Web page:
“My goal,” said one of the young male actors, “was to get into character, find a sword and get on stage without being impaled.” The piece features plenty of sword fights — something I imagine many boys would enjoy seeing, assuming mom and dad are okay with the play’s many depictions of death (including Joan of Arc being burned at the stake).

It seems a multitude of men wish to be king — a deadly desire that rarely ends well. All around them swirl a myriad of mischief-makers, from high-ranking religious figures to women with their own agendas.

Their sons, of course, fare no better fate. Two scenes we found particularly moving involved parents mourning their children’s demise. Randy Messersmith (co-founder of SSC) delivered a hard-driving performance as the Duke of York, a man made to mourn over the body of his murdered son before meeting his own violent end.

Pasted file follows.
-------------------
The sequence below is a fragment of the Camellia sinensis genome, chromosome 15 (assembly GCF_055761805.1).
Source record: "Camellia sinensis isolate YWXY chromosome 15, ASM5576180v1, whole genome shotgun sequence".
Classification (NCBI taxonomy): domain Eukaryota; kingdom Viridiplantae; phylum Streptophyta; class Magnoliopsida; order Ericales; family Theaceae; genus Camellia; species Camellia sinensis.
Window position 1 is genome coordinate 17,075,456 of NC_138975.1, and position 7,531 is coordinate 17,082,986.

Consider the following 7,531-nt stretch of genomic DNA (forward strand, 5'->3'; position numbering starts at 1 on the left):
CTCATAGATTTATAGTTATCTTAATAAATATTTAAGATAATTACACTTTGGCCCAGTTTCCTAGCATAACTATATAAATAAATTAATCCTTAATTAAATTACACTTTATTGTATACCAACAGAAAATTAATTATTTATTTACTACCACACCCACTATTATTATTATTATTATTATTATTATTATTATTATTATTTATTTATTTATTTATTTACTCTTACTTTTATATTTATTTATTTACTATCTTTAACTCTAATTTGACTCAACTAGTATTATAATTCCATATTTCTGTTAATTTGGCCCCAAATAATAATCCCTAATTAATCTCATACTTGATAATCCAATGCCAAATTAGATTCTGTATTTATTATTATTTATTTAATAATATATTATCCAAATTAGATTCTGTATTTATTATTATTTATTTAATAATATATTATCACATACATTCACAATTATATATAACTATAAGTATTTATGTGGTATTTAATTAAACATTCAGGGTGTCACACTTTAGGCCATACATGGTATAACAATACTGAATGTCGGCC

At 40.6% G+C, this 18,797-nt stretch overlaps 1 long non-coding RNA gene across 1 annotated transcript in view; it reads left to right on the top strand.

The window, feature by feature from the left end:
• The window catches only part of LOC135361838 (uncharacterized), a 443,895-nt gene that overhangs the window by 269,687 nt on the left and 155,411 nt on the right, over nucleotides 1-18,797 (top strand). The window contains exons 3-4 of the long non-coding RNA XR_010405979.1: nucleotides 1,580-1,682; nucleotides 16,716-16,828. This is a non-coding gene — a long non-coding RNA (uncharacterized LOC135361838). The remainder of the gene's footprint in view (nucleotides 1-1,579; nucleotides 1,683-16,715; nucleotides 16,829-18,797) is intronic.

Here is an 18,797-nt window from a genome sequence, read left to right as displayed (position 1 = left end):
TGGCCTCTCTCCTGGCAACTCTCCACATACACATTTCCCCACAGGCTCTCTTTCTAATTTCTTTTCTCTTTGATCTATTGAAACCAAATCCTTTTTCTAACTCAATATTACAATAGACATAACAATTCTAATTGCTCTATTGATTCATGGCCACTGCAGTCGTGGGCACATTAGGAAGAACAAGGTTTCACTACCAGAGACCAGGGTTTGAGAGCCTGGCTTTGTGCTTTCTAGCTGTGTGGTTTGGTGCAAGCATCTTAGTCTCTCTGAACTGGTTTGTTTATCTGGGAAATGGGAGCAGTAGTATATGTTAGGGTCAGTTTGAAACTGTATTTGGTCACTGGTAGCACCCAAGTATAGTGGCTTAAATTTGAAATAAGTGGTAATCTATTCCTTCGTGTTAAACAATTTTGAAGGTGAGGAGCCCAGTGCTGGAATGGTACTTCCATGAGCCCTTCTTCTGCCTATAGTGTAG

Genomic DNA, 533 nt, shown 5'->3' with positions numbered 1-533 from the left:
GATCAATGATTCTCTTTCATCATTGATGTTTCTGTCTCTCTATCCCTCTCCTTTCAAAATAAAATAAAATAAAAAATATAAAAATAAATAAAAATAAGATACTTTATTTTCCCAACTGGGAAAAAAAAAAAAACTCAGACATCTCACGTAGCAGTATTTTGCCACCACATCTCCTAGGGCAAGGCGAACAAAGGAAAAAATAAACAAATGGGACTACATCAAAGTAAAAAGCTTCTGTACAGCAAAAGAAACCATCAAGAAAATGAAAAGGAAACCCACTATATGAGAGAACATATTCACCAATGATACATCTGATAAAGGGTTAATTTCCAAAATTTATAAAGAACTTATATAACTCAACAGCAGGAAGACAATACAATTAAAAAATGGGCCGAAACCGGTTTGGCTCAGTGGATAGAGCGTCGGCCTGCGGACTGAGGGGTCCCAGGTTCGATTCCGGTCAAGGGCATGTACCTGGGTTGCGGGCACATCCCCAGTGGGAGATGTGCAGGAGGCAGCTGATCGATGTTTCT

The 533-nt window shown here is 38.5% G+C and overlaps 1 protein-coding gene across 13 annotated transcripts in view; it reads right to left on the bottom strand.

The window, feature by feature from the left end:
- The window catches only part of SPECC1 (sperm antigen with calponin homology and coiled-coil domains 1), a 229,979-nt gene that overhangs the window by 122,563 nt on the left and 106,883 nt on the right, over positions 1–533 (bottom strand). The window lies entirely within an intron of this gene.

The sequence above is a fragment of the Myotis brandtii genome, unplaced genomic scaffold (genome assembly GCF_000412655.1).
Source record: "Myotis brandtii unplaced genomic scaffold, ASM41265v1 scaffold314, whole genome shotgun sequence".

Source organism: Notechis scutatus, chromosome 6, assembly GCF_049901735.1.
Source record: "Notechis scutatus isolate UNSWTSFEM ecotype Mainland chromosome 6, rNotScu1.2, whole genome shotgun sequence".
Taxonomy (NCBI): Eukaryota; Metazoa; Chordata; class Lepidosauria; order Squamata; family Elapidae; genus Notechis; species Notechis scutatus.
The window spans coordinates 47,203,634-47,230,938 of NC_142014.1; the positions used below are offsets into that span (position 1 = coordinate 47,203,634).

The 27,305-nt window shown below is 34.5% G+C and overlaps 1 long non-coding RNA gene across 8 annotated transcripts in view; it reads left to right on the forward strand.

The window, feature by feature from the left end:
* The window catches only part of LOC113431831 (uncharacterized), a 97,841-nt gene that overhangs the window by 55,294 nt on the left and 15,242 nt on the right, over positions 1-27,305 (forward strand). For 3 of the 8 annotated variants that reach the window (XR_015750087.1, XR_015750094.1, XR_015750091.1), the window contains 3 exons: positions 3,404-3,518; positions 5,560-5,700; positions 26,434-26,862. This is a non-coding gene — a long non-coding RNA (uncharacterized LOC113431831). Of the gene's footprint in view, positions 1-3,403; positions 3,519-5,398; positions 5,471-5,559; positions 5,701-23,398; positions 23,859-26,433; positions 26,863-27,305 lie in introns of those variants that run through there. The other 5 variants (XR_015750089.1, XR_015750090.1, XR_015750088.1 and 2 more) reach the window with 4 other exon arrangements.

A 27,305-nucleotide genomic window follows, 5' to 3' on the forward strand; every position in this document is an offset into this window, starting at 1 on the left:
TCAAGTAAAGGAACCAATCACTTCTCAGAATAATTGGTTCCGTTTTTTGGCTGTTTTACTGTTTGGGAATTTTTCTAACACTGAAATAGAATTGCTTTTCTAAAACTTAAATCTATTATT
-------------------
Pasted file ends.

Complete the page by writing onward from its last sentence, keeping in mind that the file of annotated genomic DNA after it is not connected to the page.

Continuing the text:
Lana Buss plays Margaret, who marries the way-beyond-wimpy King Henry VI (played by Larry Stone) for all the wrong reasons, and does justice to Shakespeare’s crafting of women as strong and smart — traits at once their gift and their undoing.

We also enjoyed the performances of Nicole Belit (Chorus/John (the son) Talbot/Monkfiend/Asnath/Ensemble) and Eric Schoen (Soldier/Suffolk/Ensemble), who launched his own theater company — Class 6 Theatre — just last year in the Valley.

As the proud mother of an SSC wench (Lizabeth recently entered the company’s “Wenches and Knaves” education program — which means I’ll soon be sewing Shakespearean garb), I was delighted to see several young cast members.